We see this same “mentoring” when an experienced hunter and his dog take a young person or two on a hunt at an organized youth day pheasant hunt. The young person learns from the example set by the experienced person. A lecture on ethics, safety, or respect for the game you are killing isn’t needed and might be counterproductive. The example set by the mentor does it all far better than a lecture or repeat after me by the numbers exam. Dogs do exactly the same thing and learn in the same way as a young person. They profit from a good mentor. Domestication of the dog has implications we have yet to imagine and far beyond what we already know.

Learning by Example

Since that evening in my back field, I have seen all kinds of dogs learning examples of what I read as mentoring by an older, more experienced dog. In every case, it is the younger dog learning from the older dog. And in every case, it is a far better, more efficient way than I could have done it. The mentoring comes in lots of levels. Sometimes it is the older dog assisting the youngster in learning trained things like sit and stay or walking at heel. Sometimes it is perfecting something the pup learned in weeks seven through ten while still in the litter with its siblings, like how hard to bite when in a play/fight game compared to how hard to bite when being super predator sharp. It is often obvious in hunting situations like sitting on a muskrat house watching the sky for ducks or targeting the type of cover that is most apt to be holding birds. Mentoring is always learning by example that is set by the older, wiser, more experienced dog. It is an alternate meaning to the old adage, “experience is the best teacher.”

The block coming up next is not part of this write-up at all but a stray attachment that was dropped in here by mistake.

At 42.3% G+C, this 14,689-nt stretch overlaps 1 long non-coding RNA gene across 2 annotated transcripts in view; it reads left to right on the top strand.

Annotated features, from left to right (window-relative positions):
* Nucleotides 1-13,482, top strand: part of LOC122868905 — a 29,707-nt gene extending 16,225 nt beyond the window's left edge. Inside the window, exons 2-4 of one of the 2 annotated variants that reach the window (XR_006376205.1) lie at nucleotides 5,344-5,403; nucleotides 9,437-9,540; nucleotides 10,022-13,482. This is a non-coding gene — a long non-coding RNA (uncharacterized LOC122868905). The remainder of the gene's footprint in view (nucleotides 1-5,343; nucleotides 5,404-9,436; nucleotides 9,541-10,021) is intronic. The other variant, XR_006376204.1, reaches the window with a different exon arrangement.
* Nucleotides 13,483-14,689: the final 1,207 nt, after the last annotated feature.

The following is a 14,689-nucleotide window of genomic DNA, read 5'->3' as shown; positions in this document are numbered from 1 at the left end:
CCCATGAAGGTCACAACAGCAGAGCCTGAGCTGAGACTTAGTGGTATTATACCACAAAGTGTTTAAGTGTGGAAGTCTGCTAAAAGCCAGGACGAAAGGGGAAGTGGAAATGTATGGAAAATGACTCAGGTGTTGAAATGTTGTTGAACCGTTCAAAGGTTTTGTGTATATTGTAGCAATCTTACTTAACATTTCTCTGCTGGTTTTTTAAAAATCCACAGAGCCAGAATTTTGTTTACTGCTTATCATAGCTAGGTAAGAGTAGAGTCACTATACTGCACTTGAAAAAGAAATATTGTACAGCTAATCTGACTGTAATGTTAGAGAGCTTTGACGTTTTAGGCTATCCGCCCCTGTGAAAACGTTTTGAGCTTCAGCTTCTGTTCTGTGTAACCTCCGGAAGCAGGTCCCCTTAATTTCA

Bird hunter with two Labs and a rooster pheasant
Puppies can learn what cover to target for birds by watching seasoned gun dogs in the field. (Erik Peterson photo)

However, there is the inevitable other shoe waiting to drop. A mentor can also be a bad influence. A well-trained dog with a great temperament will make a good mentor, but conversely, a poorly trained dog with a poor temperament will be the wrong kind of mentor and will teach the pup all the things you wish it wouldn’t learn. We hear of “good boys” who got in with the wrong crowd and the difficulty to turn it around. Dogs under similar bad influences can be catastrophes beyond repair. But, when the mentor and the mentored are good buddies with total rapport and the mentor has the training and the good temperament necessary, you are indeed blessed. The relationship between the older and the younger dog works for the pup just as good rapport and good temperament between the human trainer and the pup makes life easier and learning better for a pup. A good dog mentor for your pup wins hands down over the relatively poor attempts by us every time.